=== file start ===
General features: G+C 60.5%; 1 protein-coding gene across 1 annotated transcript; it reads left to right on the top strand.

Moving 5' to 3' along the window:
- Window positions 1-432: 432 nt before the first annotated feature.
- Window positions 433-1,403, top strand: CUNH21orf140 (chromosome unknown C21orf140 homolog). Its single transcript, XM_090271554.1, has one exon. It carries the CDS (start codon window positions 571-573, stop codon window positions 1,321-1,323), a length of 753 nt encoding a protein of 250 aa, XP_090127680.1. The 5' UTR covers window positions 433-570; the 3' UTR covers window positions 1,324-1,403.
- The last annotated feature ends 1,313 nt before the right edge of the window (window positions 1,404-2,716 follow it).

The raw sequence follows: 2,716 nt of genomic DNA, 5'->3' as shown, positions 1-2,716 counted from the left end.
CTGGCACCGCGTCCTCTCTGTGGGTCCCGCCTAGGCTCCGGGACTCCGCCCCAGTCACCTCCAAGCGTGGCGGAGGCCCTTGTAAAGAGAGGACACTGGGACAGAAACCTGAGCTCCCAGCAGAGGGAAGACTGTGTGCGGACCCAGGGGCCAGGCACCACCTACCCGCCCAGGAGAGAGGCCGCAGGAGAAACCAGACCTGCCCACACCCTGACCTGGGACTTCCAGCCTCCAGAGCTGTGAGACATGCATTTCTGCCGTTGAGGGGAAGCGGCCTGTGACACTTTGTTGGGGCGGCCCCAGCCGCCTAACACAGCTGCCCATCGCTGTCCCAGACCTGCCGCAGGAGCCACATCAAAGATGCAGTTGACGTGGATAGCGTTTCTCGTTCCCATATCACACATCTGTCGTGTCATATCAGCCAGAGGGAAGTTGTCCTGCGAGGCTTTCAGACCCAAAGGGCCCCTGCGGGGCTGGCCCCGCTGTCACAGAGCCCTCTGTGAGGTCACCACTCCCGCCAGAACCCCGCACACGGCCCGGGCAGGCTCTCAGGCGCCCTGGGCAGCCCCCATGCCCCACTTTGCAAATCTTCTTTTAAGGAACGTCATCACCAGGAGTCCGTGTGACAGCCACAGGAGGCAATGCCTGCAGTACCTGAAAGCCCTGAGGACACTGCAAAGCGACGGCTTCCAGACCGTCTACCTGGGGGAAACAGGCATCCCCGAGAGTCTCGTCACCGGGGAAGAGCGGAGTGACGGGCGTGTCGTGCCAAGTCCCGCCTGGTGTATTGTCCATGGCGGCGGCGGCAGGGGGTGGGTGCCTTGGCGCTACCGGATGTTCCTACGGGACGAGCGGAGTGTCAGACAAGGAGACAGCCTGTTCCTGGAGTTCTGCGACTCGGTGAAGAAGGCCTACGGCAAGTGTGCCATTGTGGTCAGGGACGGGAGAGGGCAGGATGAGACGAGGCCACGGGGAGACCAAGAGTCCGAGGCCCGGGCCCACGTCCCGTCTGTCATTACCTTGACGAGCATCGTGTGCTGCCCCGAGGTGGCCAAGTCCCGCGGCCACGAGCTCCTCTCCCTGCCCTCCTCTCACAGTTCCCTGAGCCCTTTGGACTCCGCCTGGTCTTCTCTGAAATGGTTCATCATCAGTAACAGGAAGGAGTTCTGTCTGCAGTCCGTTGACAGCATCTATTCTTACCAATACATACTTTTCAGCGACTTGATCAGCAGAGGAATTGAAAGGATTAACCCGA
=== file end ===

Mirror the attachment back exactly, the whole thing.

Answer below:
General features: G+C 60.5%; 1 protein-coding gene across 1 annotated transcript; it reads left to right on the top strand.

Moving 5' to 3' along the window:
- Window positions 1-432: 432 nt before the first annotated feature.
- Window positions 433-1,403, top strand: CUNH21orf140 (chromosome unknown C21orf140 homolog). Its single transcript, XM_090271554.1, has one exon. It carries the CDS (start codon window positions 571-573, stop codon window positions 1,321-1,323), a length of 753 nt encoding a protein of 250 aa, XP_090127680.1. The 5' UTR covers window positions 433-570; the 3' UTR covers window positions 1,324-1,403.
- The last annotated feature ends 1,313 nt before the right edge of the window (window positions 1,404-2,716 follow it).

The raw sequence follows: 2,716 nt of genomic DNA, 5'->3' as shown, positions 1-2,716 counted from the left end.
CTGGCACCGCGTCCTCTCTGTGGGTCCCGCCTAGGCTCCGGGACTCCGCCCCAGTCACCTCCAAGCGTGGCGGAGGCCCTTGTAAAGAGAGGACACTGGGACAGAAACCTGAGCTCCCAGCAGAGGGAAGACTGTGTGCGGACCCAGGGGCCAGGCACCACCTACCCGCCCAGGAGAGAGGCCGCAGGAGAAACCAGACCTGCCCACACCCTGACCTGGGACTTCCAGCCTCCAGAGCTGTGAGACATGCATTTCTGCCGTTGAGGGGAAGCGGCCTGTGACACTTTGTTGGGGCGGCCCCAGCCGCCTAACACAGCTGCCCATCGCTGTCCCAGACCTGCCGCAGGAGCCACATCAAAGATGCAGTTGACGTGGATAGCGTTTCTCGTTCCCATATCACACATCTGTCGTGTCATATCAGCCAGAGGGAAGTTGTCCTGCGAGGCTTTCAGACCCAAAGGGCCCCTGCGGGGCTGGCCCCGCTGTCACAGAGCCCTCTGTGAGGTCACCACTCCCGCCAGAACCCCGCACACGGCCCGGGCAGGCTCTCAGGCGCCCTGGGCAGCCCCCATGCCCCACTTTGCAAATCTTCTTTTAAGGAACGTCATCACCAGGAGTCCGTGTGACAGCCACAGGAGGCAATGCCTGCAGTACCTGAAAGCCCTGAGGACACTGCAAAGCGACGGCTTCCAGACCGTCTACCTGGGGGAAACAGGCATCCCCGAGAGTCTCGTCACCGGGGAAGAGCGGAGTGACGGGCGTGTCGTGCCAAGTCCCGCCTGGTGTATTGTCCATGGCGGCGGCGGCAGGGGGTGGGTGCCTTGGCGCTACCGGATGTTCCTACGGGACGAGCGGAGTGTCAGACAAGGAGACAGCCTGTTCCTGGAGTTCTGCGACTCGGTGAAGAAGGCCTACGGCAAGTGTGCCATTGTGGTCAGGGACGGGAGAGGGCAGGATGAGACGAGGCCACGGGGAGACCAAGAGTCCGAGGCCCGGGCCCACGTCCCGTCTGTCATTACCTTGACGAGCATCGTGTGCTGCCCCGAGGTGGCCAAGTCCCGCGGCCACGAGCTCCTCTCCCTGCCCTCCTCTCACAGTTCCCTGAGCCCTTTGGACTCCGCCTGGTCTTCTCTGAAATGGTTCATCATCAGTAACAGGAAGGAGTTCTGTCTGCAGTCCGTTGACAGCATCTATTCTTACCAATACATACTTTTCAGCGACTTGATCAGCAGAGGAATTGAAAGGATTAACCCGA